evening standard version

Boris Johnson under pressure over ‘do or die’ Brexit vow
Joe Murphy, Nicholas Cecil, Evening Standard, Oct 14 2019

Boris Johnson came under pressure today to abandon his “do or die” Brexit deadline of Oct 31 as EU leaders and Tory rebels warned that a delay may be needed to allow more time for a deal to go through. With three days left until a vital EU summit, the PM also found himself boxed in by his DUP allies, who warned “we will not be eating our own words” regarding a mooted deal creating a customs border between NI and the UK mainland. Official talks restarted in Brussels this morning on technical details of a potential deal that is still shrouded in secrecy, but which MPs believe involves a new customs partnership for NI. At the state opening of Parliament, the Queen’s speech stopped short of repeating Mr Johnson’s cast-iron vow to leave the bloc on Hallowe’en, saying only:

My Government’s priority has always been to secure the UK’s departure from the EU on Oct 31.

A No 10 source said the difference in language merely reflected “the way the Queen speaks on such matters” and did not signal any change in policy, but Mr Johnson was under pressure from all sides to make concessions if he was to meet his deadline. The cross-party group of rebel MPs that passed the Benn Act to prevent a no-deal Brexit signalled they are ready to force a delay beyond Oct 31 to allow more scrutiny of the deal. Former Tory minister Nicholas Boles said there was “every chance” that the legislation needed would not get through Parliament by the deadline. DUP Brexit spox Sammy Wilson, when asked about Jacob Rees-Mogg saying is willing to “eat his own words” and back a customs plan he once branded “completely cretinous,” responded:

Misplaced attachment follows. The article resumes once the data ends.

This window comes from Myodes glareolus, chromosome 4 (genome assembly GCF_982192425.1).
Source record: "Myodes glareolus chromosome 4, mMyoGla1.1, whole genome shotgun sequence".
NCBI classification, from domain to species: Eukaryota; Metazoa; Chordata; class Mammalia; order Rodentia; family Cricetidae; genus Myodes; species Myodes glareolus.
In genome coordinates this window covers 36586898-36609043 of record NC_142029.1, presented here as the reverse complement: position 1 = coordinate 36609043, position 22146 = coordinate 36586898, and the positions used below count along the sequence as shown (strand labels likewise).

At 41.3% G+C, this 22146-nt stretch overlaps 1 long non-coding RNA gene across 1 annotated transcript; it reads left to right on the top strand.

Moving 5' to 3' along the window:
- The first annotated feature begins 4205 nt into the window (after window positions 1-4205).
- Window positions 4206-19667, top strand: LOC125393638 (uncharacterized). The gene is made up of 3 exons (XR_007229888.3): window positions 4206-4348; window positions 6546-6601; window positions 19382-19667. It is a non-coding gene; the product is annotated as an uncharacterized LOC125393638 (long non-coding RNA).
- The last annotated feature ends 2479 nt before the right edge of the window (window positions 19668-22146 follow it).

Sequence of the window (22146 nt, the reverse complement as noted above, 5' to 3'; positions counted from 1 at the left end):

Whatever appetite he has for his own words or whatever, we will not be eating our own words. Our position is clear, the Government knows what our position is and we will not be dining from a different menu.

Writing in today’s Evening Standard, former justice secretary David Gauke said:

Parliament will not simply nod through a Brexit that comes at an unnecessarily high economic price.

He calculated that the loss of trade if the UK sacrifices free trade with the EU would amount to £2,250 per person. Negotiators in Brussels were believed to be poring over a proposed customs arrangement that would see Northern Ireland treated differently to the rest of the UK, with the UK authorities collecting EU tariffs on goods entering the province. It was understood to have been offered by Mr Johnson in his private talks with Irish leader Leo Varadkar on Thursday. Mr Johnson is also thought to have offered an assurance that no community in the province would have a veto, a concession he signalled in an interview with the Standard last week. Arriving for a meeting of foreign ministers in Luxembourg, Mr Coveney said:

The less we say now, the better… A deal is possible, and it is possible this month, maybe possible this week, but we are not there yet.

Observers noted that his words kept open the possible need for a delay beyond this week’s EU summit of leaders and the Oct 31 deadline. Sinn Fein president Mary Lou McDonald spoke to the PM about the veto idea by telephone on Sunday, and told BBC Radio 4 Today:

He assured me, or sought to assure me, that there would be no vetoes afforded to anybody in this process.

Mr Boles, who is now an Independent Conservative, told the Standard that rebel MPs would not reveal their hand but added:

MPs will want to scrutinise the legislation that implements our withdrawal very closely and ensure that an extension is secured if there is any chance that this legislation will not have completed its passage before Oct 31.

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